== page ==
Looking out into the distance can often be a mirage of your thoughts. Like spotting a school bus decked out in psychedelic colors with a touch of graffiti on one side. Inside the vehicle, the seats are replaced with racks filled with wearable treasures of the past.
Can you say a fashion dream? This illusion isn’t imaginary, it’s real.
The vintage collector behind the Gogo’s Retread Threads bus is Stacey Chambers. She is a Nevada native that now calls Baltimore her home. Her fascination for vintage clothing started in Reno, Nevada with two women, her mother and grandmother.
“I was very close with my Gram,” Chambers said. She was kind of a bad-ass stylistically and personally. We would watch old movies together. Even though, I was a very bookish tomboy, I recognized the beauty, care and pride of the wardrobe in those films. My incredibly amazing Mom ran a huge homeless outreach, thrift store, food pantry, soup kitchen and vintage boutique for a good part of my life.”
Besides having a great foundation, Chambers took her individuality seriously and avoided national fashion trends.
“As a kid in Reno, I would take the city bus to some pretty sketchy areas because they had the thrift stores with best vintage,” Chambers said. Being able to really see and appreciate the difference in quality between a vintage piece and a mass produced piece at such an early age really stuck.”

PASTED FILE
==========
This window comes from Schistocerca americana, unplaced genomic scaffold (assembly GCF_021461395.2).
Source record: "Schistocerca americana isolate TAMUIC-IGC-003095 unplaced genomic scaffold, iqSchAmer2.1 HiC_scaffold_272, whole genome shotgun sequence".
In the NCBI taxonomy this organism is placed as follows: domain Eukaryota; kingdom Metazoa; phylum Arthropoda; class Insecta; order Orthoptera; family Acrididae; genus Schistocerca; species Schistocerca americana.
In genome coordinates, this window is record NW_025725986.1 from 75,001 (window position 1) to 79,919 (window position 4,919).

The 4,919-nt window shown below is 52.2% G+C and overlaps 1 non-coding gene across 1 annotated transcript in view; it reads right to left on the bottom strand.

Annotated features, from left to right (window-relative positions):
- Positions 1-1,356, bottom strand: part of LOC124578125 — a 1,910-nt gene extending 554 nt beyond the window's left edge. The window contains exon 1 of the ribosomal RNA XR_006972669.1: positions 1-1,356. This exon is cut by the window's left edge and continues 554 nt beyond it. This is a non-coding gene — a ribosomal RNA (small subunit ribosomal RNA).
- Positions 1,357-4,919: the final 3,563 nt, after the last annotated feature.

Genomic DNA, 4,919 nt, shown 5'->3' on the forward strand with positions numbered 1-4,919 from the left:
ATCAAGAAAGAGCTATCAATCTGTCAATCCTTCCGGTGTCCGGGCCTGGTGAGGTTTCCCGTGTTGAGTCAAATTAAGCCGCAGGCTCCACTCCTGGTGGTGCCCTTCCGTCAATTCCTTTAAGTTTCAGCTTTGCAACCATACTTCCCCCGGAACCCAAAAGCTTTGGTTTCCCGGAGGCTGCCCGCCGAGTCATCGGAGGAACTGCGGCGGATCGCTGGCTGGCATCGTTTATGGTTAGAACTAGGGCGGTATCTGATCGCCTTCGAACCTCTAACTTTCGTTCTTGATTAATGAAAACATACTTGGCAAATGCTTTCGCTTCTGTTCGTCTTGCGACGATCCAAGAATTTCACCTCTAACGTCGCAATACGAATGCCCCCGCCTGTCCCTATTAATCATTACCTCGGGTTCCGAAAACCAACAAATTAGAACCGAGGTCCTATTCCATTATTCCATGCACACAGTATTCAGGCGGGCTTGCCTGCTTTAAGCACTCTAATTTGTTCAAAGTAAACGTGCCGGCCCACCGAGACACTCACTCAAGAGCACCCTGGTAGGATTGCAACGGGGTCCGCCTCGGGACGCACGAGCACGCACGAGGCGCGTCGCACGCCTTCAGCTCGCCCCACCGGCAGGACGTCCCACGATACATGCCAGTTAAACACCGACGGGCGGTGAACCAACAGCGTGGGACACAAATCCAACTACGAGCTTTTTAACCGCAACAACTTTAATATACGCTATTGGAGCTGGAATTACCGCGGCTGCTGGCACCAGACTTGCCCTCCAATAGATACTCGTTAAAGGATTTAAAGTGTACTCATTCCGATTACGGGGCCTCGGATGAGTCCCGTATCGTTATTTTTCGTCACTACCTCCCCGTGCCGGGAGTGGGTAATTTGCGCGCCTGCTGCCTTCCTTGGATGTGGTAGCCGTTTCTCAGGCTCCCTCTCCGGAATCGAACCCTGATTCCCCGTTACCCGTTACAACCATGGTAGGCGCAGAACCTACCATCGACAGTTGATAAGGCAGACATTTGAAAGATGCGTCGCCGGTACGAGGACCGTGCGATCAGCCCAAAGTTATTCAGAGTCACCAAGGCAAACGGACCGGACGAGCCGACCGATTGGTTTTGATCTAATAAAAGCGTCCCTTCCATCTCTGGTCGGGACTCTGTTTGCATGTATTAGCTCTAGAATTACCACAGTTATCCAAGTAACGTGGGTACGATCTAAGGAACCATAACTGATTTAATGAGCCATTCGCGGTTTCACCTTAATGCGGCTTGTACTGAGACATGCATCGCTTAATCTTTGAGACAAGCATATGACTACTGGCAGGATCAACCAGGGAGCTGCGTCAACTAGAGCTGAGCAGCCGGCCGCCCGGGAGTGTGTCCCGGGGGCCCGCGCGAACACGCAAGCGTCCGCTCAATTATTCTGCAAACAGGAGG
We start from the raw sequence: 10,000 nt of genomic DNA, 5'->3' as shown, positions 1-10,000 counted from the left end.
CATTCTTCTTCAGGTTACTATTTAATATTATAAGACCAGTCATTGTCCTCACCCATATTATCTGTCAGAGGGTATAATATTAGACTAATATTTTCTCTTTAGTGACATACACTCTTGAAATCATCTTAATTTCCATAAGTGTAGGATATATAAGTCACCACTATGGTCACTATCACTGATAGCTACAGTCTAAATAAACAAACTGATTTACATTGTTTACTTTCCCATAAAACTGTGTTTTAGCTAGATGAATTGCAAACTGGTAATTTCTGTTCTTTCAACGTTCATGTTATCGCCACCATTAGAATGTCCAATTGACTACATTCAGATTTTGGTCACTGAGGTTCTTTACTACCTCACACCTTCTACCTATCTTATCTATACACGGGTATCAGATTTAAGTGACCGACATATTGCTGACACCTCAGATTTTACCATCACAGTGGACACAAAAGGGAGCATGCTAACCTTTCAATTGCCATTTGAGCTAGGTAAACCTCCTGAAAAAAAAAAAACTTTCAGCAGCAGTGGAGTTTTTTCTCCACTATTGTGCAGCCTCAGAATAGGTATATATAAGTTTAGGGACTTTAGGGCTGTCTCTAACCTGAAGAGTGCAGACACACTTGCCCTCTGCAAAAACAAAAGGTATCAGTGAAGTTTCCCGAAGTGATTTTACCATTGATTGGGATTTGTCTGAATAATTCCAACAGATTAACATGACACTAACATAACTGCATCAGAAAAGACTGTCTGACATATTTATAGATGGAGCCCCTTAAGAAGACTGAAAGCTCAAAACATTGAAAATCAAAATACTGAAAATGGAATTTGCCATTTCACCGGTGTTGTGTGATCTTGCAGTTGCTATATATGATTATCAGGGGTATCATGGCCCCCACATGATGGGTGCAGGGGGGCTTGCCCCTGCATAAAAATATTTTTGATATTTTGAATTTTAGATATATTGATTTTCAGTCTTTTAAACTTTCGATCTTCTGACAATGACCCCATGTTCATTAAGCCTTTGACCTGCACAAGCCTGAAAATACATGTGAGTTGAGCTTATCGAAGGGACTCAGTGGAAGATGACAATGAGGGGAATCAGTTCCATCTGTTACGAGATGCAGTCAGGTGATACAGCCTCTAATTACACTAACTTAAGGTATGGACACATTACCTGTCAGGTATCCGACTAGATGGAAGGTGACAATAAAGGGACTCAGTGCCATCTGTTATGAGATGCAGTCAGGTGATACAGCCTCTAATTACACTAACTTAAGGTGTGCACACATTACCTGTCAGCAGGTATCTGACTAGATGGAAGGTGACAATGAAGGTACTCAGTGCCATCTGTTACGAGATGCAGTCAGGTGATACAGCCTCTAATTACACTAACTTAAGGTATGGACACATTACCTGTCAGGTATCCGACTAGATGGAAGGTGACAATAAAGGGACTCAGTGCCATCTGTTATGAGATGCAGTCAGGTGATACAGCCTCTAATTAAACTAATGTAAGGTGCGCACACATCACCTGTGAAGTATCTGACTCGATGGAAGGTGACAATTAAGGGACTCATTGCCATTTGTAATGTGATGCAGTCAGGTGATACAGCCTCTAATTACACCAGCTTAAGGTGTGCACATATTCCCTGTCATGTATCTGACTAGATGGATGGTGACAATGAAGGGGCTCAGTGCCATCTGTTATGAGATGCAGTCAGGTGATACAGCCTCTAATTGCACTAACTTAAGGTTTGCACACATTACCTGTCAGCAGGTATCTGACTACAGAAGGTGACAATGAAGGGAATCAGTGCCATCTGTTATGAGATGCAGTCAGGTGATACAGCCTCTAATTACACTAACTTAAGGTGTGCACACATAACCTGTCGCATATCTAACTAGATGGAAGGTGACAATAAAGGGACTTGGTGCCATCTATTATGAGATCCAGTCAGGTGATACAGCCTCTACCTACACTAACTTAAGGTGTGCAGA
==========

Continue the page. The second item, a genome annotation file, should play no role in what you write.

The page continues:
Inspired by her personal views on fashion, her mother’s efforts to give back to the community and her grandmother’s glamorous style, Chambers was destined to create a vintage mecca for the masses. In 2010, the Gogo’s Retread Threads bus made its first stop at the JFX Farmer’s Market in downtown Baltimore.
“It was so very validating that people were ‘picking up what I was putting down’”, Chambers said. Things were selling. People were supportive and excited about what I was doing. [Also], I remember I was wearing these awesome white grannie booties [that] were not skid proof and I slipped down the stairs. Nothing makes one feel cooler than falling down stairs on their first day of anything.”
With a few bumps on her journey, Chambers’ mobile fashion business has become a Charm City stable. Whether the massive vintage chariot is parked in Station North or in Hampden, its outer design is always a conversation starter.
“I named my bus Elsa after the actress, Elsa Lanchester,” Chambers said. [The bus’ outer design was inspired by a movie I love}, ‘Bride of Frankenstein’. Spoiler alert: The actual “Bride” is only in the last ten minutes the movie. In those ten minutes, some see a monster, but I always saw this iconic creature you’d never forget. I know some people see a monster when they look at the bus with the graffiti art, the skulls, and all the colors. But, I think most see the beauty of the creation.”
There is more to the bus named ‘Elsa’ when you step inside.
“Inside the bus was a lot more thought out,” Chambers said. Yet, it is ever evolving with some random things thrown in like the writing on the ceiling. I accidentally marked the ceiling and realized it erased. I wrote some fashion quotes and positive affirmations. [Also], I left the markers out for others to make their mark. Essentially, I wanted to create a space that made me [as well as] others happy and feel special.”
Gogo’s Retread Threads provides an unique shopping experience as Baltimore’s one and only vintage bus. If you ever see ‘Elsa’ in your neighborhood, do not fear, hop on and get some vintage.